Special details top

Geometry. All e.s.d.'s (except the e.s.d. in the dihedral angle between two l.s. planes) are estimated using the full covariance matrix. The cell e.s.d.'s are taken into account individually in the estimation of e.s.d.'s in distances, angles and torsion angles; correlations between e.s.d.'s in cell parameters are only used when they are defined by crystal symmetry. An approximate (isotropic) treatment of cell e.s.d.'s is used for estimating e.s.d.'s involving l.s. planes.

Refinement. Refinement of F2 against ALL reflections. The weighted R-factor wR and goodness of fit S are based on F2, conventional R-factors R are based on F, with F set to zero for negative F2. The threshold expression of F2 > σ(F2) is used only for calculating R-factors(gt) etc. and is not relevant to the choice of reflections for refinement. R-factors based on F2 are statistically about twice as large as those based on F, and R- factors based on ALL data will be even larger.

Fractional atomic coordinates and isotropic or equivalent isotropic displacement parameters (Å2) top
xyzUiso*/Ueq
Cl10.07292 (7)0.95139 (4)0.09595 (2)0.05145 (18)
O20.05698 (16)0.98847 (9)0.40623 (6)0.0402 (3)
C30.0835 (2)0.89840 (12)0.42814 (9)0.0343 (3)
N10.2225 (2)0.65957 (11)0.33911 (8)0.0428 (4)
C40.1415 (2)0.81729 (11)0.29670 (8)0.0301 (3)
C60.1018 (2)0.89102 (11)0.24148 (8)0.0329 (3)
H60.06360.95660.25420.040*
O10.0656 (2)0.87130 (10)0.49869 (6)0.0568 (4)
H10.04220.92200.52400.085*
C50.1970 (2)0.71749 (12)0.27449 (9)0.0350 (4)
C20.1353 (2)0.81582 (11)0.37768 (9)0.0322 (3)
C90.1218 (2)0.86192 (13)0.16732 (9)0.0365 (4)
C70.2150 (2)0.68926 (13)0.19938 (10)0.0429 (4)
H70.25080.62350.18600.052*
C10.1853 (2)0.71802 (13)0.39985 (9)0.0403 (4)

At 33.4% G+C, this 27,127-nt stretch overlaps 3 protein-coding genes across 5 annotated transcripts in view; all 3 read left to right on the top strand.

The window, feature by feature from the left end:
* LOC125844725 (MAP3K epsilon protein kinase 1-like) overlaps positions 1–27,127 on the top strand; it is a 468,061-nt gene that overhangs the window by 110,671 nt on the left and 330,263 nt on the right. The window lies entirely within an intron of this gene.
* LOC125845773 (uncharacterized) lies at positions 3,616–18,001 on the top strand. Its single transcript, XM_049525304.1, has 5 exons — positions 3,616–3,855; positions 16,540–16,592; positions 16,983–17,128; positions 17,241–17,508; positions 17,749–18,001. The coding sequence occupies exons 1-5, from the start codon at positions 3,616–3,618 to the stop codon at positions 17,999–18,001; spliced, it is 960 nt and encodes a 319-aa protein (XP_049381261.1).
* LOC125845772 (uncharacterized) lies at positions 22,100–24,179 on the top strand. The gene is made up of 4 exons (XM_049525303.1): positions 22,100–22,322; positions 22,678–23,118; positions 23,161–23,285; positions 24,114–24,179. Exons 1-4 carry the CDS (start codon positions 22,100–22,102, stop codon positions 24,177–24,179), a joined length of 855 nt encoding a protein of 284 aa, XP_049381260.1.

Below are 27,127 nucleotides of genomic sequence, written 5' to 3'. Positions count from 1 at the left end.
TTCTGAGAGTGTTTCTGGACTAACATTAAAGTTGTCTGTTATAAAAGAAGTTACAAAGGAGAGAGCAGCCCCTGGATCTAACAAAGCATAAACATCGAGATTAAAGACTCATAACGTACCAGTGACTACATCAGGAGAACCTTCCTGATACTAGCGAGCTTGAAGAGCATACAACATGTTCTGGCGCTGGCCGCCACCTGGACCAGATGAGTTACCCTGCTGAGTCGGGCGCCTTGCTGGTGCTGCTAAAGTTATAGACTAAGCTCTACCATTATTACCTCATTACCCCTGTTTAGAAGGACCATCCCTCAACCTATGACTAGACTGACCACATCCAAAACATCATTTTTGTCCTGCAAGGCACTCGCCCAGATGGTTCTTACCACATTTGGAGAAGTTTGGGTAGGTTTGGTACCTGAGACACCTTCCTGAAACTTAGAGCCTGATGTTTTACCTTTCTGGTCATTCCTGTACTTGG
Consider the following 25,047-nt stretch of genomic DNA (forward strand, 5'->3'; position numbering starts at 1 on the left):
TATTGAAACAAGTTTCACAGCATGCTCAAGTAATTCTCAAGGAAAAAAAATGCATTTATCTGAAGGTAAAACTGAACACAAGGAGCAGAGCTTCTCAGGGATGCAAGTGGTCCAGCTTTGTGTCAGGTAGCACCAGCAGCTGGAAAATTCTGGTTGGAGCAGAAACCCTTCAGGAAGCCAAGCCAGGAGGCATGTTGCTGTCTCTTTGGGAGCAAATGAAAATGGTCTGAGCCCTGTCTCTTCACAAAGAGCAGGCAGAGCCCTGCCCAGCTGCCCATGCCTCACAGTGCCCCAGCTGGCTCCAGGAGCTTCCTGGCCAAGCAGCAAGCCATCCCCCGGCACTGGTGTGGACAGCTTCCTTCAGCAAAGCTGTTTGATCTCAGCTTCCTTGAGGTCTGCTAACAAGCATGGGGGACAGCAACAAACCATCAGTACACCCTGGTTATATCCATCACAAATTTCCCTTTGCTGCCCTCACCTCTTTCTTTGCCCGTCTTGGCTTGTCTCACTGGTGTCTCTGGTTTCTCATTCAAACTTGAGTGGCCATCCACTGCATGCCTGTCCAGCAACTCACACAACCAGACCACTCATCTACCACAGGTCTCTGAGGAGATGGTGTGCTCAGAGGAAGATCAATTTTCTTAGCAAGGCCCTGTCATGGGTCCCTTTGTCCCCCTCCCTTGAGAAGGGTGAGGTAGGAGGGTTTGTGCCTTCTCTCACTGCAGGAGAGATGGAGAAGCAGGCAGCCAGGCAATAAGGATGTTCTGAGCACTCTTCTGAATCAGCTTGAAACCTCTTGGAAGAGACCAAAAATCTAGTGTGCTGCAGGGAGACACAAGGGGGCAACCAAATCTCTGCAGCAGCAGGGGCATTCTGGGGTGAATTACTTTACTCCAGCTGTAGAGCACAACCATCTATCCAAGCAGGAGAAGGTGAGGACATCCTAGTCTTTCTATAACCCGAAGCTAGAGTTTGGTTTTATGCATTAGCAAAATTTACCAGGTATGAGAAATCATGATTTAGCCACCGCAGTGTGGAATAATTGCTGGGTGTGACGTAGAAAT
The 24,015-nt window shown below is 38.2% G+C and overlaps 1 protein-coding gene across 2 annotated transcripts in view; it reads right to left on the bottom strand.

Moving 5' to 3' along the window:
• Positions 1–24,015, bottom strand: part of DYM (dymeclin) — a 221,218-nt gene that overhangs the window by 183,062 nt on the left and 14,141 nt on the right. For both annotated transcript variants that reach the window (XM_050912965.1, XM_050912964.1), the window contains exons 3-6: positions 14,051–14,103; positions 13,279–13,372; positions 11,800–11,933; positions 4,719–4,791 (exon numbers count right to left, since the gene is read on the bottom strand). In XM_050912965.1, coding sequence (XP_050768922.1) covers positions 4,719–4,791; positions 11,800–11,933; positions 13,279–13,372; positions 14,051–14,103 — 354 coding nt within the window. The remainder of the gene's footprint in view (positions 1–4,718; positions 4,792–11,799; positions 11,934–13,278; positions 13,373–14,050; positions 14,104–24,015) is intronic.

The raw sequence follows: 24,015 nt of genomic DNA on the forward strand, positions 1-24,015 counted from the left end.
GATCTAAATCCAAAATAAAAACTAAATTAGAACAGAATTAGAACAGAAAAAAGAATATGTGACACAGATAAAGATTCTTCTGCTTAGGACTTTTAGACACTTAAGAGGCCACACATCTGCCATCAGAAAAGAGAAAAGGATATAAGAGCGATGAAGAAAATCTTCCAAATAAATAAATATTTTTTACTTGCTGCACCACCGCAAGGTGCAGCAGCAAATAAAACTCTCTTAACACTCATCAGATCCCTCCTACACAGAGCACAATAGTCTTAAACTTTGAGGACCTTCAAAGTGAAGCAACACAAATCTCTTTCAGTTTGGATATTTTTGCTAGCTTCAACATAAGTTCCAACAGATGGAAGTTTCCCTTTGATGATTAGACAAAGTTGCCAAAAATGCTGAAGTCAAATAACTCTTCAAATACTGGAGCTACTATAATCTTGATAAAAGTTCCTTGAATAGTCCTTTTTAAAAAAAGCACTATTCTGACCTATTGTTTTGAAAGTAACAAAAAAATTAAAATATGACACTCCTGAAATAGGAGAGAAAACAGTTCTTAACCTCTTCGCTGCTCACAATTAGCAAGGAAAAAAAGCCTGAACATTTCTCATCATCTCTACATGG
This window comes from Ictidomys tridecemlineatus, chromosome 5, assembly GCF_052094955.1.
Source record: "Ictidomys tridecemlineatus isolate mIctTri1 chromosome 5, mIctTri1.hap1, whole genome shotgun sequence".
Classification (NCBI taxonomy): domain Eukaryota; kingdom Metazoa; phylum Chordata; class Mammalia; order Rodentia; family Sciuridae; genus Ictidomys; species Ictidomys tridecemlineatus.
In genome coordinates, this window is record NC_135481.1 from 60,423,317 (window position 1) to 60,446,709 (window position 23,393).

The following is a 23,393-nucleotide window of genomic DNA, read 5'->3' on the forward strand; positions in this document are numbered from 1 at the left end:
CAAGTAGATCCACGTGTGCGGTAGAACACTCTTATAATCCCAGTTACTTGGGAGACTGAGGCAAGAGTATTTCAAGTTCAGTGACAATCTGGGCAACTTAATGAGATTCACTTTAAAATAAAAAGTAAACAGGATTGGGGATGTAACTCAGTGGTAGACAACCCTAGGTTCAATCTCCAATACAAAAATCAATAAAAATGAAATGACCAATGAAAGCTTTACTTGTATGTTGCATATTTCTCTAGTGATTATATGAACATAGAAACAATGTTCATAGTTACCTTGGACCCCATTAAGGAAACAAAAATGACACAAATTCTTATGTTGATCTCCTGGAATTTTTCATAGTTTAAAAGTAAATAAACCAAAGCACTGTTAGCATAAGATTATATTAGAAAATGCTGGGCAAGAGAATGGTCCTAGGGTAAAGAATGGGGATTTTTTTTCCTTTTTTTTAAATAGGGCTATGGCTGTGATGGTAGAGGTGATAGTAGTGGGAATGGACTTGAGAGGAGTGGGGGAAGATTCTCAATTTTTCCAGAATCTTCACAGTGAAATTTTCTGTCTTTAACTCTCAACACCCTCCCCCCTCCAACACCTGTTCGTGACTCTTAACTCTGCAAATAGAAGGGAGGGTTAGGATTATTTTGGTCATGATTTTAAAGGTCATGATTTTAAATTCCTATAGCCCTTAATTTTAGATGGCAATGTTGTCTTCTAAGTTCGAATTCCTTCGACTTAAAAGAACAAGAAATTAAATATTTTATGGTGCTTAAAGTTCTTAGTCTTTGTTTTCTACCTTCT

H1A0.19240.69580.44910.048*
C80.1775 (2)0.76284 (14)0.14570 (9)0.0434 (4)
H80.18900.74680.09530.052*
H1B0.265 (3)0.5983 (18)0.3404 (11)0.058 (6)*
Atomic displacement parameters (Å2) top
U11U22U33U12U13U23
Cl10.0648 (3)0.0559 (3)0.0337 (2)0.0029 (2)0.00505 (19)0.00701 (18)
O20.0590 (8)0.0296 (6)0.0320 (6)0.0048 (5)0.0087 (5)0.0028 (4)
C30.0418 (9)0.0338 (8)0.0274 (7)0.0000 (6)0.0024 (6)0.0008 (6)
N10.0569 (9)0.0271 (7)0.0443 (8)0.0067 (6)0.0023 (7)0.0004 (6)
C40.0302 (7)0.0293 (7)0.0307 (8)0.0027 (6)0.0013 (6)0.0031 (6)
C60.0350 (8)0.0308 (7)0.0331 (8)0.0013 (6)0.0009 (6)0.0020 (6)
O10.1032 (12)0.0388 (7)0.0285 (6)0.0165 (7)0.0126 (7)0.0045 (5)
C50.0353 (8)0.0309 (8)0.0387 (8)0.0004 (6)0.0011 (6)0.0030 (6)
C20.0370 (8)0.0302 (8)0.0295 (8)0.0001 (6)0.0013 (6)0.0011 (6)
C90.0369 (8)0.0419 (9)0.0306 (8)0.0046 (7)0.0015 (6)0.0005 (7)
C70.0498 (10)0.0358 (9)0.0432 (9)0.0022 (7)0.0038 (8)0.0122 (7)
C10.0526 (10)0.0346 (8)0.0338 (8)0.0037 (7)0.0013 (7)0.0027 (6)
C80.0493 (10)0.0496 (10)0.0314 (8)0.0036 (8)0.0023 (7)0.0119 (7)
Geometric parameters (Å, °) top
Cl1—C91.7681 (17)C6—C91.389 (2)
O2—C31.256 (2)C6—H60.9300
C3—O11.3181 (19)O1—H10.8200
C3—C21.457 (2)C5—C71.400 (2)
N1—C11.356 (2)C2—C11.387 (2)
N1—C51.395 (2)C9—C81.411 (2)
N1—H1B0.86 (2)C7—C81.387 (3)
C4—C61.410 (2)C7—H70.9300
C4—C51.422 (2)C1—H1A0.9300
C4—C21.451 (2)C8—H80.9300
O2—C3—O1122.39 (14)C1—C2—C4106.86 (13)
O2—C3—C2122.71 (14)C1—C2—C3124.96 (14)
O1—C3—C2114.89 (14)C4—C2—C3128.16 (14)
C1—N1—C5109.45 (14)C6—C9—C8122.94 (15)
C1—N1—H1B125.1 (14)C6—C9—Cl1119.25 (13)
C5—N1—H1B125.2 (14)C8—C9—Cl1117.81 (12)
C6—C4—C5119.26 (14)C8—C7—C5117.67 (15)
C6—C4—C2134.69 (14)C8—C7—H7121.2
C5—C4—C2106.02 (13)C5—C7—H7121.2
C9—C6—C4117.48 (14)N1—C1—C2109.99 (15)
C9—C6—H6121.3N1—C1—H1A125.0
C4—C6—H6121.3C2—C1—H1A125.0
C3—O1—H1109.5C7—C8—C9120.19 (15)
N1—C5—C7129.87 (15)C7—C8—H8119.9
N1—C5—C4107.67 (14)C9—C8—H8119.9
C7—C5—C4122.45 (15)
Hydrogen-bond geometry (Å, °) top
D—H···AD—HH···AD···AD—H···A
O1—H1···O2i0.821.862.6558 (17)164
N1—H1B···O2ii0.86 (2)2.26 (2)3.005 (2)144.3 (19)
Symmetry codes: (i) −x, −y+2, −z+1; (ii) −x+1/2, y−1/2, z.
Table 1
Hydrogen-bond geometry (Å, °)
top
D—H···AD—HH···AD···AD—H···A
O1—H1···O2i0.821.862.6558 (17)164
N1—H1B···O2ii0.86 (2)2.26 (2)3.005 (2)144.3 (19)
Symmetry codes: (i) −x, −y+2, −z+1; (ii) −x+1/2, y−1/2, z.
Acknowledgements top

We thank Southeast University for support.

references
References top

Brandenburg, K. & Putz, H. (2005). DIAMOND. Crystal Impact GbR, Bonn, Germany.

Kunzer, A. R. & Wendt, M. D. (2011). Tetrahedron, 52, 1815–1818.

Rigaku. (2005). CrystalClear. Rigaku Corporation, Tokyo, Japan.

Sheldrick, G. M. (2008). Acta Cryst. A64, 112–122.

Woodward, A. W. & Bartel, B. (2005). Ann. Bot. (London), 95, 707–735.